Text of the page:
Monday, February 01, 2010

Building spiritual muscle

We had a really excellent Later Service yesterday evening. There weren't many of us but the conversation was rich and stimulating. I guess the latter was very much the product of the former!

We were continuing our reflections on Nehemiah, looking at chapter 4 and Glenis, having set the scene really well, asked what opposition we feel we face from outside the church.

We got the usual stuff about people being too apathetic to oppose what we're doing providing it doesn't interfere with how they live their lives and the fact that certain elements in our culture, especially the liberal media, are mounting a concerted campaign against belief.

So far, so expected

I don't buy the second argument - though I think the first has a lot of merit - and said so. To which one our people said that it's alright for me because I used to be a journalist, I've studied a lot and I know how to answer people and so I'm not fazed by such attacks. She admitted that she found such attacks quite unsettling.

I was lost for words (momentarily!).

Part of the issue here is the end of Christendom, something we who've read missional church texts know all about. It's about how the Christian faith has been moved from the centre to the margins of our culture - quite rightly in my view; it's where we belong.

But the upshot of this is that all opinions are now equal and therefore are equally fair game. And this is still a relatively new experience for Christians, especially those of a certain age and those who grew up in Christian families. For them it feels personal; their faith is being attacked now in a way that would have been unthinkable 30 to 50 years ago. And that's uncomfortable.

So, it's made me think about how we help people in church to think about their faith.

People were talking last night about such opposition calling for spiritual warfare. And I guess that's true. But it depends on how you understand spiritual warfare. For me the idea is much more about how we live than how we battle unseen spiritual powers. I tried to sum my view up in these lines:

In the early hours
writing these lines
aware of unearthly powers
in unsettling times;
war rages on our TV screens, the front line’s in my soul:
your light and these neon dreams still wrestling for control.
cause I hanker for the good life that work and money brings,
seeking the products as advertised and clinging to these things…

I’m not looking for a way out, Lord,
just some high ground so I can see
this game and its many rich rewards
in the light of all you have for me…

So we overcome evil by doing good, according to Romans 12; and we take thinking captive so that we can demolish arguments, according to 2 Corinthians 10. This means that we know how to think and how that thinking works itself out into the way we live. And the church's 'teaching' programme should be addressing that in a variety of ways.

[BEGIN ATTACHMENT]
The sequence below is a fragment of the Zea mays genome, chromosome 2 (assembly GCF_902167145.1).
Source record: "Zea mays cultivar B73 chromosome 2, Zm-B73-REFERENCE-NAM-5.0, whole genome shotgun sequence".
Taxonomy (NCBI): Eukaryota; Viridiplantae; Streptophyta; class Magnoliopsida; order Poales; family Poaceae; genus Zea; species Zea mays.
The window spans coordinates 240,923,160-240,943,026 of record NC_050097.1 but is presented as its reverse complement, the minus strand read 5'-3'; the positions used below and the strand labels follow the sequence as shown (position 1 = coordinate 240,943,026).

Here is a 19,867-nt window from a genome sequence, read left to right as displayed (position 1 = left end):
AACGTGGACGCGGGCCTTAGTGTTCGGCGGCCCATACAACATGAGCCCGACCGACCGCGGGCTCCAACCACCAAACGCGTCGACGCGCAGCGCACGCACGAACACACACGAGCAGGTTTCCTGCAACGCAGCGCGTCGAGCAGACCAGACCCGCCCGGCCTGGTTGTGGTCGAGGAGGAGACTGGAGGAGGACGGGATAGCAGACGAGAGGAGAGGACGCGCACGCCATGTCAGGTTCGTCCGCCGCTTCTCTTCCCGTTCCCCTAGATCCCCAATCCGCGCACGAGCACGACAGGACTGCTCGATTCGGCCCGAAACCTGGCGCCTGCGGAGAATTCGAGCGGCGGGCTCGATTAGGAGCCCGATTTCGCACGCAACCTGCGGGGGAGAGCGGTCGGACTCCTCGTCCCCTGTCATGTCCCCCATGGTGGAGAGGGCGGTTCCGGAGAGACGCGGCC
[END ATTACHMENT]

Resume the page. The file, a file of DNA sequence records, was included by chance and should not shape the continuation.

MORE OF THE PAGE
It's back to that issue I keep returning to in this blog, discipleship. There are two facets to it here: how we can be disciples in today's challenging environment and how does what we do in church help?

Lots to think about there...


Anonymous said...

I think your group member may be onto something. Christianity is now deemed a lifestyle choice by people. Because the rigourous intellectual arguments are lost in a din of controversy about sexuality or women priests or whatever, the essential kernel of Christianity has all but disappeared. People don't understand the point of being a Christian. And when someone who is a Christian is challenged, they often don't have the intellectual capacity to respond.

If you asked someone like Richard Dawkins for a reasoned argument, you'd get one. Faith and reason don't always sit together well.

Christianity has been discredited by science and philosophy over the years. But it's also been discredited by the woolly and flabby thinking. Where are the role models? Who is speaking up for Christianity to make it a choice that people want to make?

I don't see any. You've either got the sweet old dears sitting at the back of the C of E parish church or the gut-wrenchingly awful scenes on last week's Songs of Praise of people swaying around in hypnotised, emotional states to psuedo-rock bands.

What christianity in the UK needs is frankly, a good kick up the arse. It needs to be relevant, challenging, exciting, invigorating and robust.

None of those adjectives seem to apply at the moment!

simon said...

I think you're basically right.

Christians are very poor at what used to be called apologetics. And we need to get better at it.

I think Terry Eagleton, no fan of the church, would disagree with you about Dawkins. He regards his polemic as flabby and badly argued!

And I think I'd take issue with you on the assertion that Christianity has been discredited by science. I think there are challenges that we need to face up to. But I do think that people like Francis Collins - of the human genome project - and others of his ilk - scientists at the top of their game who are also believers - make a good case for faith remaining utterly credible in the world of science

But I think your adjectives are spot on except that there's one missing - 'true'.

I think we need to make the case that the Christian story is true and that because it's true, the way of looking at and living in the world that hangs on it is also true.

オテモヤン said...
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